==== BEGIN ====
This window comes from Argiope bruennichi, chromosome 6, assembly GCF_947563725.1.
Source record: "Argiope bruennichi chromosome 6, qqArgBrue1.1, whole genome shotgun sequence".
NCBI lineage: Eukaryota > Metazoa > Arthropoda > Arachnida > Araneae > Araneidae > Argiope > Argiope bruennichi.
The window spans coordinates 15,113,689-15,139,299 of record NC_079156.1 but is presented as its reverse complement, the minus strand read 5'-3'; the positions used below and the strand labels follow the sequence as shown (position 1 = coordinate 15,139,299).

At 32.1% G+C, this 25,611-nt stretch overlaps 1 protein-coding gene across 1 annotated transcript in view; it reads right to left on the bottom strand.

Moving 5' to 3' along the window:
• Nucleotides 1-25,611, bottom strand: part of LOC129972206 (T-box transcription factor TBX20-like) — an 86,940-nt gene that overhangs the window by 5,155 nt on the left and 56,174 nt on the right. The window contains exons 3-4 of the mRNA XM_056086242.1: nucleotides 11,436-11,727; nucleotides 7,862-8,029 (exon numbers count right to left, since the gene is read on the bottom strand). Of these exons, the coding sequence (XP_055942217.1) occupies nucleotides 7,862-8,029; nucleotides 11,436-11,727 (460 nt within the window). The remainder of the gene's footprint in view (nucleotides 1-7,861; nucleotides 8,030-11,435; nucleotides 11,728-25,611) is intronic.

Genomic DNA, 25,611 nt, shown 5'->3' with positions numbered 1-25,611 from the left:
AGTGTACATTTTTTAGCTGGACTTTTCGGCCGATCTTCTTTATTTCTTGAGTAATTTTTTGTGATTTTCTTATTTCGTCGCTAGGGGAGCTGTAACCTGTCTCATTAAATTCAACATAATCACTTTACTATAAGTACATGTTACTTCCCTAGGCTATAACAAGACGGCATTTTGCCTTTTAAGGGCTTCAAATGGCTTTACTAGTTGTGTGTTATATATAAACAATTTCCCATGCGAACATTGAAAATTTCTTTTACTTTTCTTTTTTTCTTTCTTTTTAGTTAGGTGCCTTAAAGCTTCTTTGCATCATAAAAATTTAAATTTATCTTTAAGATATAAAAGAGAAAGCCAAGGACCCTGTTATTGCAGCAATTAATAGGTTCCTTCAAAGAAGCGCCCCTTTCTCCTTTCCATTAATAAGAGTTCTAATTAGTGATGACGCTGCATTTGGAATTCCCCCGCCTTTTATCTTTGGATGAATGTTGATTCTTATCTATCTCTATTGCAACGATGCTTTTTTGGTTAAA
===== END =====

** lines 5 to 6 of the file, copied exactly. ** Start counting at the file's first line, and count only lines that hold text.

At 32.1% G+C, this 25,611-nt stretch overlaps 1 protein-coding gene across 1 annotated transcript in view; it reads right to left on the bottom strand.

Moving 5' to 3' along the window: